Your doctor will also ask about your medical history. This includes if anyone in your family has psoriasis or other immune system problems.6 They’ll want to know about your job, medications you take, and where you live. These details can help understand why you might have psoriasis on your hands. Their goal is to correctly diagnose you. Then, they can create a treatment plan that fits your unique situation.

diagnosing psoriasis on hands

Living with Hand Psoriasis

Psoriasis on the hands and fingers can really change how you live daily. The skin cracks, bleeds, and hurts, making simple tasks hard. This includes things like washing dishes or typing.3 Even though hands and feet are a small part of our bodies, psoriasis there can lower our life’s quality.3 It brings frustration, shame, and less joy in life.

Impact on Daily Activities

Hand psoriasis shows symptoms like cracking, thickening, and swelling. It can hinder your day-to-day actions.3 This is tough for those whose jobs depend on their hands. Keeping your hands clean, finding ways to deal with pain, and adapting are key. They help keep your life quality and freedom.

Lifestyle Modifications

To handle and make life better with hand psoriasis, changes might be needed. This could involve using gloves to protect your hands or keeping them moisturized. Also, stress management through meditation or exercise is vital.1 External factors like cold, stress, and smoking can trigger flare-ups.1 By avoiding these and with solid support from doctors and loved ones, the condition’s effects can be eased.

Using a broad strategy can really improve how you deal with hand psoriasis. This includes medical care, life changes, and support from friends and professionals.1 Since psoriasis gets worse without good care, a strong treatment plan with your healthcare team is critical.


Psoriasis on the fingers and hands is known as palmoplantar psoriasis. It’s a chronic skin issue that can really impact how you live. This autoimmune disorder makes skin cells grow too quickly. This leads to scaly, cracked, and red skin on the hands and fingers. It can also cause problems with your nails.7 To handle this, it’s key to know what can cause it, what signs to look out for, and your treatment options.

Working with your doctors and making changes to your daily habits can really help. For example, some things like smoking, things that bother your skin, or injuries can make your skin condition worse. But, eating foods that fight inflammation and taking good care of your hands can actually make a big difference.8 Sometimes, you might need special medicines or biologic drugs if your hand psoriasis is very bad.8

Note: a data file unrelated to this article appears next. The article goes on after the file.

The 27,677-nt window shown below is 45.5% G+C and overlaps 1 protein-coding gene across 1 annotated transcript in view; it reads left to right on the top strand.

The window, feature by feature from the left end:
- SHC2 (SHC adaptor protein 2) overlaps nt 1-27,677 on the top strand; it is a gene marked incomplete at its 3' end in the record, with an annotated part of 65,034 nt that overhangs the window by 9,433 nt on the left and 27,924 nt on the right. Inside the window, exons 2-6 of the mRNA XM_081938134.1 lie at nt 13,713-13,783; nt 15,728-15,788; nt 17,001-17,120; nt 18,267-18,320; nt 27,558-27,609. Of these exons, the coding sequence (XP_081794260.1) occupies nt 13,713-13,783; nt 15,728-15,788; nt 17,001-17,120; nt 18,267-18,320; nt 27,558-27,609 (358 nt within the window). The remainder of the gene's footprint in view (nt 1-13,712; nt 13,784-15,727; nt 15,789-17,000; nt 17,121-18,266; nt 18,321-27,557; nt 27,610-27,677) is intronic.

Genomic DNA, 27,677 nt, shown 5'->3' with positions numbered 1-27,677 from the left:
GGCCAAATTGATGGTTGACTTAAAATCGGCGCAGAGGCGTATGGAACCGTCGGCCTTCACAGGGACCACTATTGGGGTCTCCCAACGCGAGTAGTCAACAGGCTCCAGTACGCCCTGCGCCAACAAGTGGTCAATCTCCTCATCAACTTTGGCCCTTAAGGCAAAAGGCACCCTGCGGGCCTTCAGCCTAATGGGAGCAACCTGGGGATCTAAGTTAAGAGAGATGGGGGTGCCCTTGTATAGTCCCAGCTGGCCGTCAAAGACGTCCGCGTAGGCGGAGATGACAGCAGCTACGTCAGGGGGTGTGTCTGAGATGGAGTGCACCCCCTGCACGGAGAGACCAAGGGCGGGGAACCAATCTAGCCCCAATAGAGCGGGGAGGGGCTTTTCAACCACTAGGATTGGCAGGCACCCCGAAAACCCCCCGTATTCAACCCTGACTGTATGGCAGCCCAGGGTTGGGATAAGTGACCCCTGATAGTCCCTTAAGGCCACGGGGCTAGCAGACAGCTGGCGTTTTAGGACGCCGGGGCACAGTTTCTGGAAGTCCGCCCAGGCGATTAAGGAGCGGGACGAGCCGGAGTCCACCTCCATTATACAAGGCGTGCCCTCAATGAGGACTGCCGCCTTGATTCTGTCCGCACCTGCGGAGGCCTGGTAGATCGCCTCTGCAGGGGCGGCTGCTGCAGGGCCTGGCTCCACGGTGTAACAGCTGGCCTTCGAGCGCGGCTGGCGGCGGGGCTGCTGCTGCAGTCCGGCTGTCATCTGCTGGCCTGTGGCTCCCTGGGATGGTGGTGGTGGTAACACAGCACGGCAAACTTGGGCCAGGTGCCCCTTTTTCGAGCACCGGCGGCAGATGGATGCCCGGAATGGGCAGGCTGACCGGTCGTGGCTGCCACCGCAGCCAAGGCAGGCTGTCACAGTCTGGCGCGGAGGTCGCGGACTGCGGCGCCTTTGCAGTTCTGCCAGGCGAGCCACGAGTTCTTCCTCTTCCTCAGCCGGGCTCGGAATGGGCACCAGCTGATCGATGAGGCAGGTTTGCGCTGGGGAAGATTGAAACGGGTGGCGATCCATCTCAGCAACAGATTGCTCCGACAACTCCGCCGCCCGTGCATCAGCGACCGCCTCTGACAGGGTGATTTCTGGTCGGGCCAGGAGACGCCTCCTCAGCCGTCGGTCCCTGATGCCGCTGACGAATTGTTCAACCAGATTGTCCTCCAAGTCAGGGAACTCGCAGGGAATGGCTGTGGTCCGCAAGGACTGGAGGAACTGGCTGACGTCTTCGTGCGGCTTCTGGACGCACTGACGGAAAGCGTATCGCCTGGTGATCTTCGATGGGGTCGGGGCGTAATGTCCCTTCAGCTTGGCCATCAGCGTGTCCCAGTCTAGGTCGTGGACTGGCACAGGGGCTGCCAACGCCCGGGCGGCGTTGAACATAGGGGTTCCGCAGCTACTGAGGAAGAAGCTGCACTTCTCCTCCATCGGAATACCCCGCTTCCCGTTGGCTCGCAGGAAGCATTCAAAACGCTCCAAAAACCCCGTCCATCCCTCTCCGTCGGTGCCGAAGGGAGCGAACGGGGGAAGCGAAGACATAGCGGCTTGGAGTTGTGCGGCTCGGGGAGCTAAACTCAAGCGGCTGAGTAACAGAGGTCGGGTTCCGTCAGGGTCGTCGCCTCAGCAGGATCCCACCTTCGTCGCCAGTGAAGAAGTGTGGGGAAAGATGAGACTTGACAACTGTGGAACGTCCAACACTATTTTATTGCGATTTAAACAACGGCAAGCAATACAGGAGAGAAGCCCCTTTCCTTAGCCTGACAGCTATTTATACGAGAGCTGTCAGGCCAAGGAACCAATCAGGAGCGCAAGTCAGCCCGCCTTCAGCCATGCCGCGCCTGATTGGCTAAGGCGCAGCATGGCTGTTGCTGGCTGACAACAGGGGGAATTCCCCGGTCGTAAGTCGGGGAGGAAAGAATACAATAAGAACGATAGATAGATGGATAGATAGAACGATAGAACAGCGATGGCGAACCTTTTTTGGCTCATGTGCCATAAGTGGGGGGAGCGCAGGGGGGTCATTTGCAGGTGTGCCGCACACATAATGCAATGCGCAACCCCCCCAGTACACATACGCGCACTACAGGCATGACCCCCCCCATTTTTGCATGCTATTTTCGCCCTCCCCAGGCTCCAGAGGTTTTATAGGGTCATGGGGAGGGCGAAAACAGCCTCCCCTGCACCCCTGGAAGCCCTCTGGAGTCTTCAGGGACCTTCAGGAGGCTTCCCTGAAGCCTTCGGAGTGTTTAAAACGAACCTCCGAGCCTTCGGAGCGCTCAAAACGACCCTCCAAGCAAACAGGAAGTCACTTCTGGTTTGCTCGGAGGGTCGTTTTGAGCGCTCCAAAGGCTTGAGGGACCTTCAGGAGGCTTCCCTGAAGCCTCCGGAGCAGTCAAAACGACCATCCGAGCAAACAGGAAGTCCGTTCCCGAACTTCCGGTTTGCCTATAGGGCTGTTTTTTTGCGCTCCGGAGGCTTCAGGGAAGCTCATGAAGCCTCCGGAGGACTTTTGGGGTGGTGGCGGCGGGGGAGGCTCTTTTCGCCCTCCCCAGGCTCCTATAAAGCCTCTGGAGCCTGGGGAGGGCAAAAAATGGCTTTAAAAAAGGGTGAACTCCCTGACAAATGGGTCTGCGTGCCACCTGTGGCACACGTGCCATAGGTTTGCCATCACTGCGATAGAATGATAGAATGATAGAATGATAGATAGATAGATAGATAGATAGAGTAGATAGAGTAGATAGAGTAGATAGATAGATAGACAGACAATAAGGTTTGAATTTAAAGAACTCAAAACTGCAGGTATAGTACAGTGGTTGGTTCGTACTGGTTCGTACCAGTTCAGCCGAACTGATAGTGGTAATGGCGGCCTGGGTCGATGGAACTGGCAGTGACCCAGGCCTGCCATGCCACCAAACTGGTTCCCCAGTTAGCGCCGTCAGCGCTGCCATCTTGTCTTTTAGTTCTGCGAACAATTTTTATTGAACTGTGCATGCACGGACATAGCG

Battling psoriasis on your hands and fingers might seem tough, but it’s not impossible. With the right knowledge, teamwork with your healthcare team, and lifestyle tweaks, you can gain some control. This way, you do better in managing hand psoriasis and improving how you feel about life.


What is palmoplantar psoriasis?

Palmoplantar psoriasis is a kind that appears on the hands and feet. You see scaly, discolored patches on the skin there. It often affects palms, soles, fingers, and toes.

What are the common symptoms of psoriasis on the hands and fingers?

Psoriasis on hands and fingers has symptoms like cracked, bleeding, and painful skin. You might also notice issues with your nails, like thickening or discoloration.

What are the different types of psoriasis that can affect the hands?

Other than palmoplantar psoriasis, types affecting hands include guttate, pustular, and plaque psoriasis.

What are the treatment options for psoriasis on the hands and fingers?

Doctors use ways like putting medicine on the skin, using light, and even special drugs. These help control the body’s overactive immune response.

How can I prevent and manage psoriasis on the hands and fingers?

You can try to avoid what starts it and keep hands clean. Also, stress management is important for overall health.

What causes psoriasis on the fingers and hands?

This kind of psoriasis is linked to the immune system not working right. Some people may inherit this condition. Things in the environment can also trigger it.

How are psoriasis on the hands and fingers diagnosed?

Doctors look closely at your skin, sometimes taking a small piece to study. They also ask about your health and family history.

How does psoriasis on the hands and fingers impact daily life?

It can really affect how you do things every day. You might feel embarrassed and have to change how you live.